Jeff Galloway Marathon Running Strategy The Run/Walk Method
I ran my first marathon in 2009 and was woefully undertrained and completed it in a dismal 5 hours and 22 minutes. Determined to do better in my second marathon I read, “Marathon: You Can do it” by Jeff Galloway who is a proponent of the run/walk strategy.
The basic premise of the run/walk strategy is that by walking for periods of time during the marathon most people can improve their time overall. The improved performance is achieved by utilizing different muscle groups during the walking periods and also lowering the heart rate. Typically this follows a format for the marathon of running for a certain number of minutes followed by walking for a set period of time.
For example, running for 4 minutes and walking for 1, repeating this pattern until the end of the race. You can use the Gymboss Timer to make keeping track of your run/walk intervals easier. You can set the Gymboss Timer to either vibrate or beep at certain intervals telling you when it's time to walk and when it's time to run. It's well worth the $20 bucks.
In my second marathon attempt I decided to try to use the run/walk strategy tweaking it a bit. Instead of following the method of running for a certain amount of time and then walking for a certain amount of time I set a finish time goal of under 5 hours.
I then determined what pace I needed to run each mile using the cool running pace calculator.
- Cool Running | Pace calculator
Calculate your running pace per mile or kilometer with the Cool Running pace calculator.
The Cool Running Pace Calculator says to run a 5 hour marathon one would need to run 11 minute 27 second miles.
At the time I could comfortably run 9 minute miles so I decided I would walk the difference between the times at each mile.
For instance, if I arrived at mile marker 1 in 9:45 I would walk until 11:27. Or if I was at mile 5 in 45 minutes I could walk till 57:12 as that was the pace for 5 miles at a 11:27 pace.
To know the times I had to run at each mile marker I printed out a mile pace chart using the Marathon Guide Pace Wrist Band Creator.
I then carried this with me during the race and reviewed it each mile or so to know how I was pacing and how much of a walk break I could take at the particular juncture of the race.
- MarathonGuide.com - Pace Wristband Creator
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My Experiment Went Something Like This:
Mile 1: I ran in 9:23 so I walked the first part of mile 2 until my watch said 11:27.
Mile 2: I completed in 18:07 so walked the first part of mile 3 until my watch said 22:53……..
Mile 10: I got to mile 10 in 1 hour and 34 minutes so walked till my watch said 1:54 then started running again.
So on and so forth until I completed the 26 miles of the marathon.
The Run Times Get Shorter Each Mile
An unexpected perk of this method is that since you are walking for several minutes you are cutting into the distance of the next mile reducing the amount of time you need to run to reach the next mile marker.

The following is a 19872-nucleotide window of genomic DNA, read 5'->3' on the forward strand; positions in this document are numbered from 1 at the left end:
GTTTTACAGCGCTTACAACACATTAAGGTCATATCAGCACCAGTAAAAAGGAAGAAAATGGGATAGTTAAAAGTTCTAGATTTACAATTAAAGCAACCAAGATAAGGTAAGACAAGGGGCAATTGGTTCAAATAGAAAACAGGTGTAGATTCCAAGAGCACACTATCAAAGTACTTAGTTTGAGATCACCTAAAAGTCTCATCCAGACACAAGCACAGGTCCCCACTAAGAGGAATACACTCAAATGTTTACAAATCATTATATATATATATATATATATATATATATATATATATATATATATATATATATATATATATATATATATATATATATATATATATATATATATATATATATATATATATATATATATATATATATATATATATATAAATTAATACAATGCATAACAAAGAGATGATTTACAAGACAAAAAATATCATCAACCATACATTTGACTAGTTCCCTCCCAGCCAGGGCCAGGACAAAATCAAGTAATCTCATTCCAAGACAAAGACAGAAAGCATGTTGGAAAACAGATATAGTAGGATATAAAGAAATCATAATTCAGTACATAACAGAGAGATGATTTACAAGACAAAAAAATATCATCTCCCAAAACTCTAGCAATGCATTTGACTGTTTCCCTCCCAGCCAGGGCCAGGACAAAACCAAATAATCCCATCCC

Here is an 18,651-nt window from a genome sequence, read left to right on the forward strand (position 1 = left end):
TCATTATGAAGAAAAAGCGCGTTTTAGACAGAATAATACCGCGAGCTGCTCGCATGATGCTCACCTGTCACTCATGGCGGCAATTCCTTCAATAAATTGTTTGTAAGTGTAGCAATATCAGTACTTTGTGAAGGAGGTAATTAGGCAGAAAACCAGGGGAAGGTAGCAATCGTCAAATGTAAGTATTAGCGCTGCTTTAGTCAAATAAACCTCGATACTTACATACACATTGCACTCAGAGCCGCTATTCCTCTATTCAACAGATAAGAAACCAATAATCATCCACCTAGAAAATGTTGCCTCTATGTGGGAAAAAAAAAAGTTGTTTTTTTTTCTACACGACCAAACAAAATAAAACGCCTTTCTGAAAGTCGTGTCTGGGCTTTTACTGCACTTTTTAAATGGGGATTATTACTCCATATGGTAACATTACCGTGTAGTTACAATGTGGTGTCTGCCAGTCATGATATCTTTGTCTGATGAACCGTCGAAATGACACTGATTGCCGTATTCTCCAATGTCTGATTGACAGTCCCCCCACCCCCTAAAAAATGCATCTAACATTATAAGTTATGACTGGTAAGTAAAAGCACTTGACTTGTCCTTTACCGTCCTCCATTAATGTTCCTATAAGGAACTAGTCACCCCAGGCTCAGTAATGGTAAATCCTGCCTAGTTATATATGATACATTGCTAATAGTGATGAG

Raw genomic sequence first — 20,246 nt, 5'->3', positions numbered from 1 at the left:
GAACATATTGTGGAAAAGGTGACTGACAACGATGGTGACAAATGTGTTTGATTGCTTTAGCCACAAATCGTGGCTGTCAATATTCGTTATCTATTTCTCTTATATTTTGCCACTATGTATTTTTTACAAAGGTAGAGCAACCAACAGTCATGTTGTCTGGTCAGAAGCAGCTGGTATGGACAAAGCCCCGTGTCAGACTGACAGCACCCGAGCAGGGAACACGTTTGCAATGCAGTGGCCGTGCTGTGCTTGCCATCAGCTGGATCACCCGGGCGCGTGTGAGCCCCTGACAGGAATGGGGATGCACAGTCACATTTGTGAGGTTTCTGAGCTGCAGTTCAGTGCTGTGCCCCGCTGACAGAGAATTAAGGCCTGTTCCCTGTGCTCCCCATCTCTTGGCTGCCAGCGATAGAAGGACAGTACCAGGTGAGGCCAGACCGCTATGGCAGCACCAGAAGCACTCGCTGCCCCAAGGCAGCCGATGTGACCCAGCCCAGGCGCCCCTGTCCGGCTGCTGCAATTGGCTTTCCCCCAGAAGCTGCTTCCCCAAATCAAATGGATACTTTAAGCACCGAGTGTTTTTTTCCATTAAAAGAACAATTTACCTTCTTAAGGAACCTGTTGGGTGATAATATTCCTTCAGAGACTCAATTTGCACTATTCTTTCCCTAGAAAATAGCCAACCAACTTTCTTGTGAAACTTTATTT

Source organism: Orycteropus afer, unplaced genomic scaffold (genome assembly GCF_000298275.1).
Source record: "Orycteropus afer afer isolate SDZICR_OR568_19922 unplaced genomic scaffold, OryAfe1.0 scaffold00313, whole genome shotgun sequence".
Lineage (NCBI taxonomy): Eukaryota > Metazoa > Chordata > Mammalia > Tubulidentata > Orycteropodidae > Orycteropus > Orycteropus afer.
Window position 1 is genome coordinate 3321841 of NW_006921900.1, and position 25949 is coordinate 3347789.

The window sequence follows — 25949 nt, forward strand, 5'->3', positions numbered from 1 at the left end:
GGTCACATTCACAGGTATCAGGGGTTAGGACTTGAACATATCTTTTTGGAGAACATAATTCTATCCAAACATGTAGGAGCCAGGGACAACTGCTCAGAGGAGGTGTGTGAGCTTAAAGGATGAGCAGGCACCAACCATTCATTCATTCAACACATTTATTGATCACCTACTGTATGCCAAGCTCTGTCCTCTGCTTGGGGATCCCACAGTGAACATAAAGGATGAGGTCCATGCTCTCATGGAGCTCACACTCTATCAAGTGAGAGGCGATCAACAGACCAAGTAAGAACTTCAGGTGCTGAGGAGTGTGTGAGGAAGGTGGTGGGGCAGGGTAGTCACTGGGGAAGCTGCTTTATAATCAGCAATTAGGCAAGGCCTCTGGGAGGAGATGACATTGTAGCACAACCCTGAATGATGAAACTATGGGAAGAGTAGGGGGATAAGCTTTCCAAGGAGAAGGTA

For instance, as illustrated above, in mile 10 I was 20 minutes ahead of schedule.
I can walk roughly a mile in 16 minutes so I was able to walk all of mile 11 and some of mile 12 before I had to start running again giving my legs a long break from running.
The Run/Walk Method Helps With Pacing
The run/walk method forces you to keep your pace realistic.
In the example above I was running some portions of the race in the 7 minute per mile range. Way too fast for me!! But the walk breaks forced me to slow down preventing me from totally running out of gas later in the race.
Running the early miles of a marathon too fast is a common rookie mistake and the run/walk method helps to negate that problem.
Test The Run/Walk Method
A good way to test this theory to see if its for you is to try it on a treadmill.
Run 3 miles shooting for a 12 minute per mile pace for instance.
Run the first mile at a 10 minute pace. Walk the first two minutes of mile two and then run out the rest of mile 2 at a 10 minute pace.
When you get to mile 3 walk until the time reaches 24 minutes. Then run the remainder of mile 3.
I think you will see that running with walk breaks makes covering even a short distance of three miles much easier. This example should also illustrate how the walk breaks keep increasing with each mile added to the run.
The Run/Walk Method Improves Race Times
Using this method I was able to walk for considerable amounts of time during the marathon. The marathon was run very comfortably until mile 23 where I had to revert to a run a minute walk a minute strategy to complete the 26.2. I ended up completing the marathon in a time of 4:36 quite an improvement over my time of 5:22.
So if you’re interested in completing a marathon consider trying a run/walk method which you can tweak to suit your needs. You’re not going to win a marathon with this method but you can comfortably complete one and for most of us that is quite an accomplishment in itself.